Amarula launches phase two of the ‘Name Them, Save Them’ campaign


Media Update

Date Published

See link for campaign video.

Amarula Cream Liqueur has launched its ‘Name Them, Save Them’ campaign in an effort to give a name to every surviving African elephant in the wild.

‘Name Them, Save Them’ started in October 2016 when Amarula launched the campaign with a web-episode shot in Kenya’s Amboseli National Park, which directs viewers to a virtual digital Savannah.

This allowed an international audience to visit the digital African Savannah where they could design and name a virtual African elephant. Participants could then share their named elephant with friends and family as a means of raising awareness.

The latest wildlife census information puts the number of African elephants living in the wild at around 400 000, a decline from just a decade ago. In April, Amarula will move on to the next phase of its ‘Name Them, Save Them’ campaign.

In phase two, the digitalise pachyderms, created by the Amarula’s online audience are brought to life by putting a named elephant and information regarding the animal on the labels of 400 000 individualised Amarula bottles – one bottle for each of the earth’s remaining African elephants.

In keeping with Amarula’s approach to marketing and new print technology, Mosaic Technology was used to customise each bottle. 400 000 labels were crafted, using an algorithm which randomly generates images, ensuring that each label is 100% unique. Amarula is the first alcohol brand utilising this Mosaic Technology, launching it to the general trade around the world.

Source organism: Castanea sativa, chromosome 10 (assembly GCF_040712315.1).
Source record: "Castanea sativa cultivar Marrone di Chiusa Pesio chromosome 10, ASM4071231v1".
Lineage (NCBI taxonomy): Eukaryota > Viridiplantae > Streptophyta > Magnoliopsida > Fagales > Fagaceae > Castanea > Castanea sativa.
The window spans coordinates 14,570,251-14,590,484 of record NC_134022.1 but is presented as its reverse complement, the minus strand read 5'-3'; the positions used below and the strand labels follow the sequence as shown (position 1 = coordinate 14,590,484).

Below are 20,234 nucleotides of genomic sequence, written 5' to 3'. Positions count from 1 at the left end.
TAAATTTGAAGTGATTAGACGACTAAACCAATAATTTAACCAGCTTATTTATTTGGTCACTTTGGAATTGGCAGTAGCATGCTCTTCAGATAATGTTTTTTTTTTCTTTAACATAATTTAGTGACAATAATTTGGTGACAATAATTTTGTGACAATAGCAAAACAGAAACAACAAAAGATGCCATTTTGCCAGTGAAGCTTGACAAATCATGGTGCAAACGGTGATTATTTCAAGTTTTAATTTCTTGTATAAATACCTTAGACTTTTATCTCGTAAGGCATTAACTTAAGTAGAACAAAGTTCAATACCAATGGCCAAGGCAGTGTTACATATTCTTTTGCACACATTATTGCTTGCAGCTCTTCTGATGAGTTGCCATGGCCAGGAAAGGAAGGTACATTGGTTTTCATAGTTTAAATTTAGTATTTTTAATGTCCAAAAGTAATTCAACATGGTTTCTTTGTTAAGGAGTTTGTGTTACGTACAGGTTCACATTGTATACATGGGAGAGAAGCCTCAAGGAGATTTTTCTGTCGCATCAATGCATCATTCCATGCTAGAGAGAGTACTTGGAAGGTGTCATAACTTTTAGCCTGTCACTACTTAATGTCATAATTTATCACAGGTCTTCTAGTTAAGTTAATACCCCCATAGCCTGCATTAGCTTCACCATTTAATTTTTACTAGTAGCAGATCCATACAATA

Amarula global general manager, Dino D’Araujo, says, “The future of the African elephant is at a tipping point. Recent data shows that each day – not each month or even each week –around 96 African elephants are killed by poachers for their ivory. The species simply cannot sustain a slaughter on this scale and survive. This fuelled Amarula to intensify its efforts by joining forces with WildlifeDirect, working closely with respected conservationist Dr Paula Kahumbu to save our elephants.”

Amarula intends to maintain the digital African Savannah and its visuals in the future. Amarula will donate $1 to WildlifeDirect for every digital elephant created on the site.

D’Araujo adds, “We have always had a special bond with these magnificent creatures, as the Amarula tree and its fruit contribute enormously to the well-being of the elephant and the very existence of Amarula. We had to come up with something that would personalise the plight of the African elephant in a way that would resonate with the international community, and rally it to the cause. We think ‘Name Them, Save Them’ is the perfect vehicle for this outreach.”

It was the killing of another animal that served as the inspiration for Amarula’s ‘Name Them, Save Them’ programme. In 2015, a hunter in Zimbabwe killed a male African lion that had been given the name Cecil.

By having named the lion, wildlife conservationists had created a persona for the animal allowing the general public to identify with it, and relate to its well-being.

The Amarula bottles carrying the name and information on the digitalised elephants will be available from April onwards, in Global Travel Retail, as well as South Africa, Germany, Brazil, Canada, the United Kingdom, and the United States.

You can view the campaign video here.